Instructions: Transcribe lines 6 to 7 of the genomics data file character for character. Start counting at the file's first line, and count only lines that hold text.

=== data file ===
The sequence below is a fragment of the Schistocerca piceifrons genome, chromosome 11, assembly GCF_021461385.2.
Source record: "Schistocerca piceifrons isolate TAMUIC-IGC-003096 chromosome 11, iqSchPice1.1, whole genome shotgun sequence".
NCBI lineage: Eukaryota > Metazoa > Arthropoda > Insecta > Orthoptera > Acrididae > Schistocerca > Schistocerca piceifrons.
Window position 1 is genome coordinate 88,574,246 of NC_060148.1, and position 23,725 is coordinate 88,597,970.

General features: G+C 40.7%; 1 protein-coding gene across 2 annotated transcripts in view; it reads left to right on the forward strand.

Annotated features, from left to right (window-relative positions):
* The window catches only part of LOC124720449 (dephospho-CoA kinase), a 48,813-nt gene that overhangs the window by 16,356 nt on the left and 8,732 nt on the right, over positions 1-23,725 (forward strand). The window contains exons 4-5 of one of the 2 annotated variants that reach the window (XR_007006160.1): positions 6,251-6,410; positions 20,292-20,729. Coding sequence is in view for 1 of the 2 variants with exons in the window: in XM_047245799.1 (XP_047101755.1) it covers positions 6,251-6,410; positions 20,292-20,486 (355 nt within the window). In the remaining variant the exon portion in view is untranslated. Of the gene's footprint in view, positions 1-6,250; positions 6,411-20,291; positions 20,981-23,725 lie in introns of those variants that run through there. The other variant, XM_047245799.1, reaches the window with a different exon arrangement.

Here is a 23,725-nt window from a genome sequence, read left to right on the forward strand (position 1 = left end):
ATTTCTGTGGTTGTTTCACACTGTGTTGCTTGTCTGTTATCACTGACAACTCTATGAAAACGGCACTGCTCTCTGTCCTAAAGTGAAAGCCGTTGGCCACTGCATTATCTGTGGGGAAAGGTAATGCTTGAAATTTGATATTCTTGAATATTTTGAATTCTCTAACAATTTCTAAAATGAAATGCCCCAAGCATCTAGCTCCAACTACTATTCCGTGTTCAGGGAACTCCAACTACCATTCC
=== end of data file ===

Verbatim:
Annotated features, from left to right (window-relative positions):
* The window catches only part of LOC124720449 (dephospho-CoA kinase), a 48,813-nt gene that overhangs the window by 16,356 nt on the left and 8,732 nt on the right, over positions 1-23,725 (forward strand). The window contains exons 4-5 of one of the 2 annotated variants that reach the window (XR_007006160.1): positions 6,251-6,410; positions 20,292-20,729. Coding sequence is in view for 1 of the 2 variants with exons in the window: in XM_047245799.1 (XP_047101755.1) it covers positions 6,251-6,410; positions 20,292-20,486 (355 nt within the window). In the remaining variant the exon portion in view is untranslated. Of the gene's footprint in view, positions 1-6,250; positions 6,411-20,291; positions 20,981-23,725 lie in introns of those variants that run through there. The other variant, XM_047245799.1, reaches the window with a different exon arrangement.